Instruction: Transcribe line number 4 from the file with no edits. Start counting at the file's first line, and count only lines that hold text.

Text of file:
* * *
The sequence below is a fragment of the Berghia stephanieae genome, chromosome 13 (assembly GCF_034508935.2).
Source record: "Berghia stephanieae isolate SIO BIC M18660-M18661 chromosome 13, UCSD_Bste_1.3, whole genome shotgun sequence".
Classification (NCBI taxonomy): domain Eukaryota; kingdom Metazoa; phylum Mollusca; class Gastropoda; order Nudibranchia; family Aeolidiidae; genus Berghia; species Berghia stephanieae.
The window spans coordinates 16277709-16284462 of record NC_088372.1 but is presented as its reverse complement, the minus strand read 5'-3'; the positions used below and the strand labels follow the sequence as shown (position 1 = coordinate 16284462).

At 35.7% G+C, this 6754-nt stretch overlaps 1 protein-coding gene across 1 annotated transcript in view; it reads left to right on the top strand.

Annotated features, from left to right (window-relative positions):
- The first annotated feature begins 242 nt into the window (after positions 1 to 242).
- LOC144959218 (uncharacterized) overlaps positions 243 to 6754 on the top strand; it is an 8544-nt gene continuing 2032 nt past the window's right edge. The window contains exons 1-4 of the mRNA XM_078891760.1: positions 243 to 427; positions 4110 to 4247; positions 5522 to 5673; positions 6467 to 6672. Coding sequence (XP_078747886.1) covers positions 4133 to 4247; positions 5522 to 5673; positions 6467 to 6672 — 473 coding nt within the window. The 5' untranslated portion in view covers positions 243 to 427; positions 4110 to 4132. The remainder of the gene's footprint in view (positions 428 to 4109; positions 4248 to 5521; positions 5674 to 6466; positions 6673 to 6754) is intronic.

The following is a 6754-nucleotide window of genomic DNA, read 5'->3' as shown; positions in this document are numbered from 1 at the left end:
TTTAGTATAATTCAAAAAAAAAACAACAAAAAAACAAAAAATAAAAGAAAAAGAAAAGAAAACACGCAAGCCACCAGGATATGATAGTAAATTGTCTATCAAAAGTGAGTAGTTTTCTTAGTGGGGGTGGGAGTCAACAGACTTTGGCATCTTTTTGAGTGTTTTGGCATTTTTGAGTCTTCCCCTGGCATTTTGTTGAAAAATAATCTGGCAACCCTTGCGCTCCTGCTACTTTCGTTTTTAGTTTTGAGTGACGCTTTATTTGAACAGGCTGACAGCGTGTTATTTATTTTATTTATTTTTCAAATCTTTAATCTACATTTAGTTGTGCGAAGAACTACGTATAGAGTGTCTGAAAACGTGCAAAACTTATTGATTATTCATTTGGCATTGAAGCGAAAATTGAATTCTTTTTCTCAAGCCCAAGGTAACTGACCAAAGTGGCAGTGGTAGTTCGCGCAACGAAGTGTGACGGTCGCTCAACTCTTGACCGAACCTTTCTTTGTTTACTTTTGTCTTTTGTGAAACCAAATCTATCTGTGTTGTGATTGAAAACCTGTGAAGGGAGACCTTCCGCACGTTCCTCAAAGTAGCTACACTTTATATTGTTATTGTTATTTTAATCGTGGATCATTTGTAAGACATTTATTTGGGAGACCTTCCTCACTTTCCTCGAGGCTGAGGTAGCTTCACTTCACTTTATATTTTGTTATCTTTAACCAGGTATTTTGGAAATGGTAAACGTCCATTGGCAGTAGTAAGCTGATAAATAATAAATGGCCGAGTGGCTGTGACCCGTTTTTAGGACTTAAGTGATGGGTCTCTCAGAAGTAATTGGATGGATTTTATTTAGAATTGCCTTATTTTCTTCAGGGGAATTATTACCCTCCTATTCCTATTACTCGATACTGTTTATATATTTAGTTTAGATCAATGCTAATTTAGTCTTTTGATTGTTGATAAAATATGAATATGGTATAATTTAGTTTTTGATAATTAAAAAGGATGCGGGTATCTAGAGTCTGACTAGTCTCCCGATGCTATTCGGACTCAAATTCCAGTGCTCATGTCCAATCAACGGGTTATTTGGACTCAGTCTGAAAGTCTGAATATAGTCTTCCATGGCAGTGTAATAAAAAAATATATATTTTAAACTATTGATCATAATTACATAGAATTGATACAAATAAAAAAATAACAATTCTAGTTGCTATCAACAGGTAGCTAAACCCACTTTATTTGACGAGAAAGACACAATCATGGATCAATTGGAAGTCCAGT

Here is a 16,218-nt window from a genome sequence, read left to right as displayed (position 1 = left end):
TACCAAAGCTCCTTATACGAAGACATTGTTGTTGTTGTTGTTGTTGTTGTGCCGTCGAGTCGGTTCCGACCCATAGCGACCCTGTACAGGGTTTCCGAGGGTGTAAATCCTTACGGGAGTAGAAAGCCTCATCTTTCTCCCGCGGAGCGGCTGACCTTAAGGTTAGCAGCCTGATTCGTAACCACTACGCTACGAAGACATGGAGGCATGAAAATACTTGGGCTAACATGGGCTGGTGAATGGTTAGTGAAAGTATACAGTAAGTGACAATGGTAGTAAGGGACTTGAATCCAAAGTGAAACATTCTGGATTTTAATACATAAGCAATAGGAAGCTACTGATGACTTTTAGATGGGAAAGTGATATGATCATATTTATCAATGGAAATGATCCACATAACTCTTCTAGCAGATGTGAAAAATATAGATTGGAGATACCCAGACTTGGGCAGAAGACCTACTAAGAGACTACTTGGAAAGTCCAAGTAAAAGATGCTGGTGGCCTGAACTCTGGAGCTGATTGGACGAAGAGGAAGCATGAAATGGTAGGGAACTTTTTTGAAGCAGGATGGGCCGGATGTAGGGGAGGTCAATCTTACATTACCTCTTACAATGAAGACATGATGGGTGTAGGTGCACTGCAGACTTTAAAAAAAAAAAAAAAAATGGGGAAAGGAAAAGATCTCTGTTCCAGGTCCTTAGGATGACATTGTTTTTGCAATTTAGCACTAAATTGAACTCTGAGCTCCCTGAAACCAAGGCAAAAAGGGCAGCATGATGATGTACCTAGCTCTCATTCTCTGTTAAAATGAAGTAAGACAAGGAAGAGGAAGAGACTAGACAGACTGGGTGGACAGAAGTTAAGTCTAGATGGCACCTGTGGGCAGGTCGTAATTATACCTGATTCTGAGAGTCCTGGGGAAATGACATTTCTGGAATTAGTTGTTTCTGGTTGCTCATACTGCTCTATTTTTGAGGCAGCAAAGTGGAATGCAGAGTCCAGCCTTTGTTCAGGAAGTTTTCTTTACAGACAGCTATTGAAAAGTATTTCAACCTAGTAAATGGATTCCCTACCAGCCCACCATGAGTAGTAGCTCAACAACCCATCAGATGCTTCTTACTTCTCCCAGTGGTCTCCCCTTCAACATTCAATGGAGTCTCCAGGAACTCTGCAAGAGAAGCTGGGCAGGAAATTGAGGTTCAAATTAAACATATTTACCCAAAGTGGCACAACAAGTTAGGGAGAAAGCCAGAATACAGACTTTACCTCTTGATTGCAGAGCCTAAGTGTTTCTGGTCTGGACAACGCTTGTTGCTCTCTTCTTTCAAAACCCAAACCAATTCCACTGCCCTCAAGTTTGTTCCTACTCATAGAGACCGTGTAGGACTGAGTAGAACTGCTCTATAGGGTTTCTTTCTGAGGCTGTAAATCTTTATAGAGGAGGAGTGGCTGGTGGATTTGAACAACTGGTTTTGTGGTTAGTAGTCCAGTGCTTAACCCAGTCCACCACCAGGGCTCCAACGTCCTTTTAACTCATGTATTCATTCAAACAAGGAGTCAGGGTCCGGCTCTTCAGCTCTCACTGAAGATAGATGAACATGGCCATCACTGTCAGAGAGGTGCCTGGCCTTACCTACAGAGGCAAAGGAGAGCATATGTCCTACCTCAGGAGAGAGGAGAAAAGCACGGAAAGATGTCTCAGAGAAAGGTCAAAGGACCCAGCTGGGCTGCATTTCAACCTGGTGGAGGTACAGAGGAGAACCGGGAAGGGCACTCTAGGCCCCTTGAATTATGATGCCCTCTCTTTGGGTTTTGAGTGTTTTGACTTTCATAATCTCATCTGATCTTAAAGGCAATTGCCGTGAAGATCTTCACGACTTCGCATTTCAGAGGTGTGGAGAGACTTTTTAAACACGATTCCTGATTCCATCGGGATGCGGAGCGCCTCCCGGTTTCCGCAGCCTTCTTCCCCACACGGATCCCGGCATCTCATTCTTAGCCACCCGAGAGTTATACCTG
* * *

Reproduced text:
The window spans coordinates 16277709-16284462 of record NC_088372.1 but is presented as its reverse complement, the minus strand read 5'-3'; the positions used below and the strand labels follow the sequence as shown (position 1 = coordinate 16284462).